Welcome to what I hope will become Tutorial Tuesday! These short tutorials are designed to answer questions I get from readers about shopping at the farmer’s market and changing where our household groceries come from.
This tutorial is all about how to approach farmers/vendors at the market. We’ll go over what questions you can ask to help you find out where the fruits, vegetables, meat and dairy come from, how they are grown and what the farm’s protocols look like (protocol in this sense refers to the rules the farm uses when handling food–or what will become your food).
Asking people questions about the food they grow/raise and are selling themselves can seem a little intimidating. If you’re like me, you don’t want to seem rude or act as though you’re interrogating a suspect on CSI. You don’t want to be “THAT girl,” (or “THAT dude”), right?
Well, take a deep breath, pour yourself a cup of coffee and relax. ‘Cause the farmer’s market is a big ol’ happy place and people are genuinely glad to see you! In fact, farmer’s markets are some of the most social places I’ve been outside of food truck rodeos. If you are a rather…focused…shopper, this chattiness might make you uncomfortable, but it is part of the fun and really, it’s nice to see people actually talking and enjoying each other’s company. You can always head to your nearest grocery store self-checkout line later if you need some anonymity.
Here are some tips for being a proactive (but not rude-y) shopper. Let’s start with three things I have learned about farmers:
- Farmers Are Glad to See You. Farmers are not at the market to stand around and wait until their break time. There is no time clock to be punched. They are there to sell the products of their farms–something they are very proud of. And guess what? They actually PAY to be at the market so you can get your fresh veggies. I only know one grumpy farmer/vendor and even he’s grown on me some. Ninety nine percent of the farmers at the market are going to go all out to make you happy. ‘Cause if you’re not happy, they are going home with produce in their truck and that is not happy either.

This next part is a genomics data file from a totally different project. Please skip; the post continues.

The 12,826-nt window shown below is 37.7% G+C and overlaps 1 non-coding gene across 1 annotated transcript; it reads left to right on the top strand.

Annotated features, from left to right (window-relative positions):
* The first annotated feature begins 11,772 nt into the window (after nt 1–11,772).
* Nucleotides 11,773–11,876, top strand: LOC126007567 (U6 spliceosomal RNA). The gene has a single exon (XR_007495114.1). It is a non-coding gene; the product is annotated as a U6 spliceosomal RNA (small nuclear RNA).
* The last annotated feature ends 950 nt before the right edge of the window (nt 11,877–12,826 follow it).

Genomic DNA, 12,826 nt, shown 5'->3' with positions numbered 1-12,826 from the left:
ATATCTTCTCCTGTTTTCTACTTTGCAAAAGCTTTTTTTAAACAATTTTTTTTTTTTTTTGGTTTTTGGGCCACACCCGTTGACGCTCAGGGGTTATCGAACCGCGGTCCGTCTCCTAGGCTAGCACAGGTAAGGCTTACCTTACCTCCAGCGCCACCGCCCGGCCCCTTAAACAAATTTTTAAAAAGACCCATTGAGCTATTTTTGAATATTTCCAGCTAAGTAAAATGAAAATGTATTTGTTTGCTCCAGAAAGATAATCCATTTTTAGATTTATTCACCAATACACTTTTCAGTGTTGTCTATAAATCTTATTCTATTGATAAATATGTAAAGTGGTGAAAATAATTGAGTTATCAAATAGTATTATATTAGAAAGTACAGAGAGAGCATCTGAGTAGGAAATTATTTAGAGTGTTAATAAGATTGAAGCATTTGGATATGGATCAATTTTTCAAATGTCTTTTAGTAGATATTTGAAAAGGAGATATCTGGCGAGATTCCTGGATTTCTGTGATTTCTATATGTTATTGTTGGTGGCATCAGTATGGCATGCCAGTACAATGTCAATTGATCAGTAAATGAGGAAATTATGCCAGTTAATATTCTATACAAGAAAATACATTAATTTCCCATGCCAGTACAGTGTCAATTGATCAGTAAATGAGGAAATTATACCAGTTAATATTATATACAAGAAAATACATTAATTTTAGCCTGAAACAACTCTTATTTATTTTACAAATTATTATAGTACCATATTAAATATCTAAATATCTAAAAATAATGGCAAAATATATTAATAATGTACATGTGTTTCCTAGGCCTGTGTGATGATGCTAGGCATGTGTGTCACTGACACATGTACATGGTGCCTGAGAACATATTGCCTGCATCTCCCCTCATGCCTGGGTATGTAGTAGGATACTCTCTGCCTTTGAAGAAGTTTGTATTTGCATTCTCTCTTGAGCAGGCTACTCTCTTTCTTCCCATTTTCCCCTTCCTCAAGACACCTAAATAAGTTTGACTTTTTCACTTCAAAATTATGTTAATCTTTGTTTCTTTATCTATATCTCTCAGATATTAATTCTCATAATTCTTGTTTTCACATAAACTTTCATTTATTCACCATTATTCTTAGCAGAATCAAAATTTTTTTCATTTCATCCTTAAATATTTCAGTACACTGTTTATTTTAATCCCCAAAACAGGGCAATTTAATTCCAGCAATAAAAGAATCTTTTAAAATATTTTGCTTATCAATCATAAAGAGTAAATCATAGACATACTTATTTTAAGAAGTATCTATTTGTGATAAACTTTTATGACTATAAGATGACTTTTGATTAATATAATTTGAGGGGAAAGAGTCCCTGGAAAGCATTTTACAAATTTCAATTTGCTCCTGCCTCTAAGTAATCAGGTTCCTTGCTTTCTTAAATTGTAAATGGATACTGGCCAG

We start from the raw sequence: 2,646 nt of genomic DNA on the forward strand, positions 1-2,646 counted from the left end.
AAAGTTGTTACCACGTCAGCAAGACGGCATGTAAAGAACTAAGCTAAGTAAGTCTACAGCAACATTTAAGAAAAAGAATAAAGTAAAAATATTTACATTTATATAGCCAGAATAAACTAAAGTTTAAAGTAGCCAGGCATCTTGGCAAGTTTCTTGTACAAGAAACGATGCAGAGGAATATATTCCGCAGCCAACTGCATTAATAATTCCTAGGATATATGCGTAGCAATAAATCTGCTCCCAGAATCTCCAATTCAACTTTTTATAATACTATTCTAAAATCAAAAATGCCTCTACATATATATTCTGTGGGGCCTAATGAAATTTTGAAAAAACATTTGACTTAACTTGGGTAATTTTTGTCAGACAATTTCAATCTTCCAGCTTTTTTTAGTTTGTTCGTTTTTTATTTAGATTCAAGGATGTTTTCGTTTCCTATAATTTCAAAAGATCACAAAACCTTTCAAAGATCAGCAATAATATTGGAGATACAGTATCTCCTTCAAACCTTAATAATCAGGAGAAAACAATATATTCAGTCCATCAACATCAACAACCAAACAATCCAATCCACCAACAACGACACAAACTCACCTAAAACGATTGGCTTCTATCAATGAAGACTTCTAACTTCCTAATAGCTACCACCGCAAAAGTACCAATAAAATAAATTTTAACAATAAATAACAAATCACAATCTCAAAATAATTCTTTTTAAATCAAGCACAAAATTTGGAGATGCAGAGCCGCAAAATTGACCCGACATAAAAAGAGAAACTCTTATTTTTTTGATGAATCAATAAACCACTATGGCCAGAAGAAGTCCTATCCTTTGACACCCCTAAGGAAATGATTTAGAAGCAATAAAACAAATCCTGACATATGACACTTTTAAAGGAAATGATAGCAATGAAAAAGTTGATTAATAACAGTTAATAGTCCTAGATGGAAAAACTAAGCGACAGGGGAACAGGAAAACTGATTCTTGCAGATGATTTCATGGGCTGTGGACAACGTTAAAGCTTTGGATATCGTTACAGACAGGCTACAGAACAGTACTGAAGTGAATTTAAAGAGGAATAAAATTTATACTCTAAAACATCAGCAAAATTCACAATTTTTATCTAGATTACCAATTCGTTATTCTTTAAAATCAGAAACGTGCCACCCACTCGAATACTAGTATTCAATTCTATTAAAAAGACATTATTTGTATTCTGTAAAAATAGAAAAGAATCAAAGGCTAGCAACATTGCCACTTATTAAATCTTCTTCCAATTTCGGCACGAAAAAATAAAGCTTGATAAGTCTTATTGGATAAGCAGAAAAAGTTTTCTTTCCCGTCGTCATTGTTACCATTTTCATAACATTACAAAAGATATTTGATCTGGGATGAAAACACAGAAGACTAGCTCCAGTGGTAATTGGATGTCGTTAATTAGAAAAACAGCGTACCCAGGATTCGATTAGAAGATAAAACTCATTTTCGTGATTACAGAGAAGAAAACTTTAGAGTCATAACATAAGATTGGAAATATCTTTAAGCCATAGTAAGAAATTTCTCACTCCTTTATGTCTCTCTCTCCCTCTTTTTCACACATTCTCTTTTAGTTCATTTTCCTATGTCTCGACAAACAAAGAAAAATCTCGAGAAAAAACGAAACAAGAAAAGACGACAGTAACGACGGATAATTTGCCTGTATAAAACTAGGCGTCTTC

- Farmers Are Proud of How They Run Their Farms. Asking a farmer, “What do you have that is pesticide-free?” or “Is your farm organic?” are perfectly fair and expected questions. If a farmer is not certified organic, they will tell you. And if the ARE, you will probably see a sign somewhere letting you know. Same with asking questions about antibiotics/growth hormones and meat. If they use them, they will tell you (and tell you why), but they won’t be put off by a question. In fact…
- Farmers LOVE Questions. Have you ever asked questions in the produce area of your local grocery store only to have the teenage “produce specialist” shrug or say “I don’t know…I don’t cook”. I hate that. Put that child to work stocking the Pop Tart aisle. The farmers I know absolutely love to answer questions about their produce and they often have lots of recipe ideas (even if they don’t cook)–and they will want to hear yours as well!
So what questions should you ask? Here are some terrific questions to ask at the market. These are printable handouts from The Sustainable Table, a truly wonderful resource! Whatever questions you ask, if you are friendly, you will get friendly right back.
My recommendation is to pick two or three questions to ask each vendor in a given farmer’s market visit (unless you like looking like Mike Wallace of 60 Minutes). If you are at the market with your family, have each person (including the children) pick one question to ask each farmer they meet. Most children like to have a job and it gives them a fun, if somewhat scripted, way to interact with farmers as people (and one question is easy to remember). Teaching them to be proactive shoppers gives you parenting bonus points–and your results will make for lots of fun conversation on the way home!
I hope this tutorial has been helpful. Let me know! What else would you like to know about?
Next week’s tutorial will focus on the practical–how to manage your weekly menu when you’re not sure what you’ll find at the market.